GRANGEVILLE What are equity buy-in fees? Last fall, the Grangeville voters considered this issue in evaluating prospective candidates for council elections, and it’s been on the city government’s radar for nearly a year. But exactly what these are, their purpose and how they fit into other charges for city services still remains confusing for many.
Addressing this, the City of Grangeville is holding a public information meeting next Tuesday evening, Feb. 27, at the Soltman Center. Public works personnel, along with engineers from J-U-B Engineering, will conduct a presentation on the buy-in fees, how they differ with water and sewer rates, how these are estimated, and their necessity to maintaining and upgrading utility infrastructure.
Doors open at 6 p.m. with the presentation beginning at 6:30 p.m. at the meeting facility across from Syringa Hospital (600 West Main Street).
“The bottom line, it’s to explain why we do what we do, and the reason for it,” said public works director Jeff McFrederick on the main purpose for next week’s public meeting.
Also, this comes at a point for the city where it is under way with the first of two utility studies. In January, the city contracted with J-U-B to update the municipal water master plan, a comprehensive look at the system on delivery and supply, needed repairs and future improvements, and maintenance and operating costs.
The long-term strategy, coupled with one planned following on sewer, will serve twofold purpose in helping guide utility infrastructure management and as a prerequisite for seeking project funding from state and federal agencies.
And it’s also time to have a current look at the state of the system.
“It’s been almost 15 years since we’ve done a master plan,” McFrederick said, noting that with subsequent improvements and expansions this has changed system dynamics, such as water pressure and fire flows, just to highlight one area.
While the presentation will provide more detail, in summary, water and sewer rates go into separate funds that provide for costs to maintain and improve their respective utilities and existing customers services; neither of these funds is supported by property taxes taken in by the city.
Rate formulation is a balancing act, according to McFrederick, to “cover the cost of operations and still keep our head above water with what we can charge people per month.” While the recommended increase is 6 percent annually for the city to keep up with rising costs and future improvements, McFrederick said the council has opted to keep that lower at 3 percent.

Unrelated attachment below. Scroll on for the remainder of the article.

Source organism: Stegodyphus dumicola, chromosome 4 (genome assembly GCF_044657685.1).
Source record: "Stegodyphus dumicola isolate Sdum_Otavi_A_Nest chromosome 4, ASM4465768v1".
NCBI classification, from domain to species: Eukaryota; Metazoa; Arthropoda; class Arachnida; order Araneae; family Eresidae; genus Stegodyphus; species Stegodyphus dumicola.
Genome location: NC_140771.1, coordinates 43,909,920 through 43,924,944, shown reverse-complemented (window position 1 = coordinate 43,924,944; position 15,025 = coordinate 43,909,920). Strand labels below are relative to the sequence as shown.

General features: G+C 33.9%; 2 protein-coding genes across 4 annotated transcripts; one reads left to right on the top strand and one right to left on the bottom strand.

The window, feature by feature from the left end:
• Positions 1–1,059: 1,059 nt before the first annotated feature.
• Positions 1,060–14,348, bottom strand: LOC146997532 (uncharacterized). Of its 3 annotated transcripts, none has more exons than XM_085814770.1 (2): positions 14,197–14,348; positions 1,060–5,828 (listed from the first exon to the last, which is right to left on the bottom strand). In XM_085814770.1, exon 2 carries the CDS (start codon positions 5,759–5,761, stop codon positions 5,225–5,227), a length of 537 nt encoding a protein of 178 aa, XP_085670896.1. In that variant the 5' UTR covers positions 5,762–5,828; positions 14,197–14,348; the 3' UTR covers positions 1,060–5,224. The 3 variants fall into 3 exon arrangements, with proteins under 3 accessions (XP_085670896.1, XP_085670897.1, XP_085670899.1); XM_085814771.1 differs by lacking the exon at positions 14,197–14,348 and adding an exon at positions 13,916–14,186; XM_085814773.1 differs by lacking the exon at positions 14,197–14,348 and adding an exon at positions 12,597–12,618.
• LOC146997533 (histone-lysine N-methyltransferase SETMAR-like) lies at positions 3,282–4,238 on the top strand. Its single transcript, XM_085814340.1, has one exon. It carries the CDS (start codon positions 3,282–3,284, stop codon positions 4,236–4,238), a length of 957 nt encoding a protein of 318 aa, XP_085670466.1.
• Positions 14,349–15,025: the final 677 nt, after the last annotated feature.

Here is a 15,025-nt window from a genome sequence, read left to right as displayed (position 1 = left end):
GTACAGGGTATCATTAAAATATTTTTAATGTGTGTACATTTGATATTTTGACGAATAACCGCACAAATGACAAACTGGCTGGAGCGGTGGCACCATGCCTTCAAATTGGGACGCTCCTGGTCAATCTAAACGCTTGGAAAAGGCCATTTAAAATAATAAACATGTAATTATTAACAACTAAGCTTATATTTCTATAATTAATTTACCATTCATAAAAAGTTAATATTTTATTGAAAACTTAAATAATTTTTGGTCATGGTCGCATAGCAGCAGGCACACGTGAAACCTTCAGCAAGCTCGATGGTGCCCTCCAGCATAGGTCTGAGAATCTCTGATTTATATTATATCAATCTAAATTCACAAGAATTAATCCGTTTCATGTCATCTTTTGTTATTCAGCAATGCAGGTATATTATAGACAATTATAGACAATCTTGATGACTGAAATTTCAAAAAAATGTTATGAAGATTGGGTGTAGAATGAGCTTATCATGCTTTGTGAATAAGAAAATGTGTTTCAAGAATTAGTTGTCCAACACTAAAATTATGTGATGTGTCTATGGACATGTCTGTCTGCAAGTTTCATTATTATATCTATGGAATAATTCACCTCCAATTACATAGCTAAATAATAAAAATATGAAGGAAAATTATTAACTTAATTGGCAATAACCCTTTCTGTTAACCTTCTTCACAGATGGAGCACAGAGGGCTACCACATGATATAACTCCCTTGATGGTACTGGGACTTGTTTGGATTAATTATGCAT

Equity buy-in fees were set up in 2005 and are charged to new developments that do not have existing services; these are $1,540 for water and $2,860 for sewer. Buy-in fees are dedicated toward utility system upgrades and expansions, and how these are charged is based on equivalent residence (ER) for the development in question. For example, a new single-family home (at one ER) could be charged with one buy-in fee, and a new 10-unit apartment complex (at 10 ERs) would be charged a fee for each unit.
A concern raised last year through the election was the buy-in fees discouraged growth and development. In a dialog started with the council last March, McFrederick suggested reviewing the fees, adjusting assessment based on actual usage – such as the difference between a family household versus a one-room apartment – and in deferment options to spread out payments or trigger them when, for example, prior to a certificate of occupancy or when a lot sells in a subdivision.
“That way it doesn’t have such a big impact up front,” he said, and although the city doesn’t get its fees up front, eventually it will, “and that is still revenue for us.”
“We want people to be able to develop,” McFrederick continued, but the city also has a service to maintain, “so we can’t give fees away.”
Buy-in fees were set up to address improvements and expansions to the system as the result of increased demand – such as new water and sewer mains, and wells — as well as ongoing federal requirements, as reflected in the city’s $4.4 million wastewater treatment plant project in 2012.
“The fees we charge prepare us for these things,” he said. “If we don’t have them, things can go to heck.”
“People will be surprised at the cost of equipment,” McFrederick continued, and “the wastewater treatment plant is a big driver of those costs,” he continued. Part of that is the limited number of equipment suppliers, so they can name their own price. As he explained to the council in December, plant equipment costs go up 10 percent every five years, notably chemical costs involved in phosphorous extraction required as part of the city’s NPDES (National Pollutant Discharge Elimination System) permit to discharge treated effluent into Three Mile Creek.
On the positive side, public works has set aside a reserve fund in both sewer and water to provide for both existing and emergency utility needs.
“I think we’ve been good stewards of the public’s money,” McFrederick said.